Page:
Understanding Your Gear: Camera Settings You Might not Know

Understanding Your Camera
Understanding Your Camera

If you are new to photography or are moving up in the features you want in your camera, then there are some tricks you should learn to get the most out of your camera. While the fundamentals of composition and exposure stay the same no matter what kind of camera you use, knowing how to use your gear to its fullest potential makes you a better photographer and it enables you to get shots that you did not know you could.

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Live View Shooting

If you have a mirrorless camera, then shooting in live view is already a given; however, with DSLRs you have to choose to get into this mode. One major advantages that live view has over the optical viewfinder is the ability to see exactly what the camera sees. The EVF, or back screen, shows exactly what the picture is going to look like, making it easy to adjust the settings to get the perfect picture before you press the shutter.

The other added benefit is that it is less noisy because you are moving the mirror out of the way to shoot in live view. You also can do what is called "punching in", which is when you can zoom in on the scene to get critical focus. This feature is especially helpful for manual focus lenses.


If you are a new photographer or just moving up from a point-and-shoot or your smartphone, you might not know about the increased capabilities that shooting in RAW over JPEG offers. RAW means almost what it sounds like: nothing has been done to alter it, yet, just like a raw steak. But, just like you can't uncook a steak, you can’t undo certain things in JPEG files.

JPEG is a kind of compression that changes settings, including contrast, color, temperature, and saturation, before saving the photo to your card. The problem occurs when you want to tweak things or try something different in the future. Most of the time, JPEGs have many limitations because some information was thrown away when it was saved.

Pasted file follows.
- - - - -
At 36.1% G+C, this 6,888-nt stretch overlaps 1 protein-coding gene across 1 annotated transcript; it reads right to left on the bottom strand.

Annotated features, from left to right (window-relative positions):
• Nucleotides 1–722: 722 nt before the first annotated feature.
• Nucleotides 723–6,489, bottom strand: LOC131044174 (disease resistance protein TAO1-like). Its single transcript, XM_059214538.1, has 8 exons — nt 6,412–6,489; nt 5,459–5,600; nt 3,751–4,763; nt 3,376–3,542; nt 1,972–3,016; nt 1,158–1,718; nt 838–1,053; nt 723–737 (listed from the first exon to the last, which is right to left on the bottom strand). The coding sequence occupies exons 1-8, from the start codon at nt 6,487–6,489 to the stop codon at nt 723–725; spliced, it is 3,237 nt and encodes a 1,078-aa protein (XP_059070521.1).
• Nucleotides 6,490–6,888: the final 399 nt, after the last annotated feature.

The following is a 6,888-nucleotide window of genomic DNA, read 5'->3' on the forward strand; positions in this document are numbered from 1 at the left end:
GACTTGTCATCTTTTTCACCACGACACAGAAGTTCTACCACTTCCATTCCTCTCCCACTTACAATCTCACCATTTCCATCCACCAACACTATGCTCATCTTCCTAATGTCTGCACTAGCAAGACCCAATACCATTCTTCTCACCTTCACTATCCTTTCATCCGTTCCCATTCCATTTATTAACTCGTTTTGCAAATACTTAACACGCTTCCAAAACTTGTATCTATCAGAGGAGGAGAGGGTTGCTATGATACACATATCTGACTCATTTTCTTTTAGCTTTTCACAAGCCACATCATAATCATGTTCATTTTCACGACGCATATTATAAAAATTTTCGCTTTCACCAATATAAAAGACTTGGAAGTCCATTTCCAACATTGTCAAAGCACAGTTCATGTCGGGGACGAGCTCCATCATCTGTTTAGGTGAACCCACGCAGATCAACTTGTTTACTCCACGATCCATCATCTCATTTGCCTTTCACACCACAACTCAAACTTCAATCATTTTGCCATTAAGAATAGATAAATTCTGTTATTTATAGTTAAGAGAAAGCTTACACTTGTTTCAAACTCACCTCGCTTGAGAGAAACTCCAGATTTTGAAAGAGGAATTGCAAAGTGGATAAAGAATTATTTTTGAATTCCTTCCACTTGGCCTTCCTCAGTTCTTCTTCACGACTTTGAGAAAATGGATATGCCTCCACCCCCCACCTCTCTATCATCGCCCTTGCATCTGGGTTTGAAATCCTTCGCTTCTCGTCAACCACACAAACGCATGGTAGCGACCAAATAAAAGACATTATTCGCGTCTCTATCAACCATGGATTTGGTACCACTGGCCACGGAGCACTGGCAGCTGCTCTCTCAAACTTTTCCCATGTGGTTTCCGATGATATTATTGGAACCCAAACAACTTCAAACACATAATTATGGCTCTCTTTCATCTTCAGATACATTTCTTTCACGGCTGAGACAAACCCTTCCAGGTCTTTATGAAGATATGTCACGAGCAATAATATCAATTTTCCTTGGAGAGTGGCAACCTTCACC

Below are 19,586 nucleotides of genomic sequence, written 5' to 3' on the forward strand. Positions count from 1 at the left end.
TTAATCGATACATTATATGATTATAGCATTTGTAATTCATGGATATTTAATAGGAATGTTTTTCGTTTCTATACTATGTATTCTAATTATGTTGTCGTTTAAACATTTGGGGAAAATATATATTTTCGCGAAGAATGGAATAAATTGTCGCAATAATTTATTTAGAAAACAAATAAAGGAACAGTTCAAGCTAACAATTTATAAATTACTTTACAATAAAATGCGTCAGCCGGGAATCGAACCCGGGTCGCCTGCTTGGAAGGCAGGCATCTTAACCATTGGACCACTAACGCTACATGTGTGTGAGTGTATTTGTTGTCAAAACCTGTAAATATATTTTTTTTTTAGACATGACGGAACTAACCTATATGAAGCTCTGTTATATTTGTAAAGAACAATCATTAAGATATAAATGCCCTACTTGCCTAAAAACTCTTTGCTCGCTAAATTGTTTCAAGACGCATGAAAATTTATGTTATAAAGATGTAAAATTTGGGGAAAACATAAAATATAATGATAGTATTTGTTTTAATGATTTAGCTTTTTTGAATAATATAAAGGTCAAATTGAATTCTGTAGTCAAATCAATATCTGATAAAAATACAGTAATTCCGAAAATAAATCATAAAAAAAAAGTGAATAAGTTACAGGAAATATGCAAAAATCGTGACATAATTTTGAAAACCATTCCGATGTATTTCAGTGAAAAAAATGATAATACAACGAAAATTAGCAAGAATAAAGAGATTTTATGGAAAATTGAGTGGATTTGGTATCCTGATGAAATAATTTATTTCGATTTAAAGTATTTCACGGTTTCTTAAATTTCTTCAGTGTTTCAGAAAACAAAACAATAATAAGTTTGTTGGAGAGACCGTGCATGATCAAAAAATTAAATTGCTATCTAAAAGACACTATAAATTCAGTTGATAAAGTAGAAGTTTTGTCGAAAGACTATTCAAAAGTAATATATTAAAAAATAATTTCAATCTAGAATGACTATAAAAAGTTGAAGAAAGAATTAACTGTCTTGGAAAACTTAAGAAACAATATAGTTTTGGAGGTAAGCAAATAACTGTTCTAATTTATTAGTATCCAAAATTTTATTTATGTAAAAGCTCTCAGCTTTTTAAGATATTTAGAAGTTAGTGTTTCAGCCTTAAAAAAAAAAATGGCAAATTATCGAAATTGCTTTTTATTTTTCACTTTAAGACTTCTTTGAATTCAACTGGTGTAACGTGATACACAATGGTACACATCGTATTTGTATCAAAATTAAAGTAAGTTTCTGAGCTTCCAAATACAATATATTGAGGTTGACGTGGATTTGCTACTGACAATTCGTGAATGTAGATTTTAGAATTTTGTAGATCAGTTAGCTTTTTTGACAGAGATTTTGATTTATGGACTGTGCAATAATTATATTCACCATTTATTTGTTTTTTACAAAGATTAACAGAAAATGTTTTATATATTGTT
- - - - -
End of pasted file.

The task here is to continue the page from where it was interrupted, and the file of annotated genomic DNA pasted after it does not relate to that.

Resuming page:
RAW - on the other hand, enables you to change these settings independently of each other. This allows you to get completely different looks from the same photo if you know what you are doing. The RAW file also keeps more information within the scene, meaning your tweaks have less of an impact on the finished image quality.

M, A, S, P

These letters stand for manual, aperture, shutter, and program. While the terms might change slightly for different camera manufacturers, you should learn to move out of fully automatic mode. The problem with auto mode is that the camera tries to find the "correct exposure," but this doesn’t always lead to a good picture because it may run counter to your artistic intent.

Manual means you are in control over all the settings and the camera only takes the picture. The aperture mode gives you control over the size of the aperture, which affects the amount of light that hits the sensor and your depth of field, and the camera adjusts the shutter speed accordingly to get the correct exposure. So, if you want a shallow depth of field, you can easily adjust your settings to do that. Your shutter works the same way as aperture mode, but instead it gives you control over the shutter speed. This is especially important if you want to freeze an action and not worry about your depth of field. Program is semi-automatic, so you get some control over the settings.

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2 Responses

  1. Smitha says:

    nice info about photography.

  1. February 24, 2016

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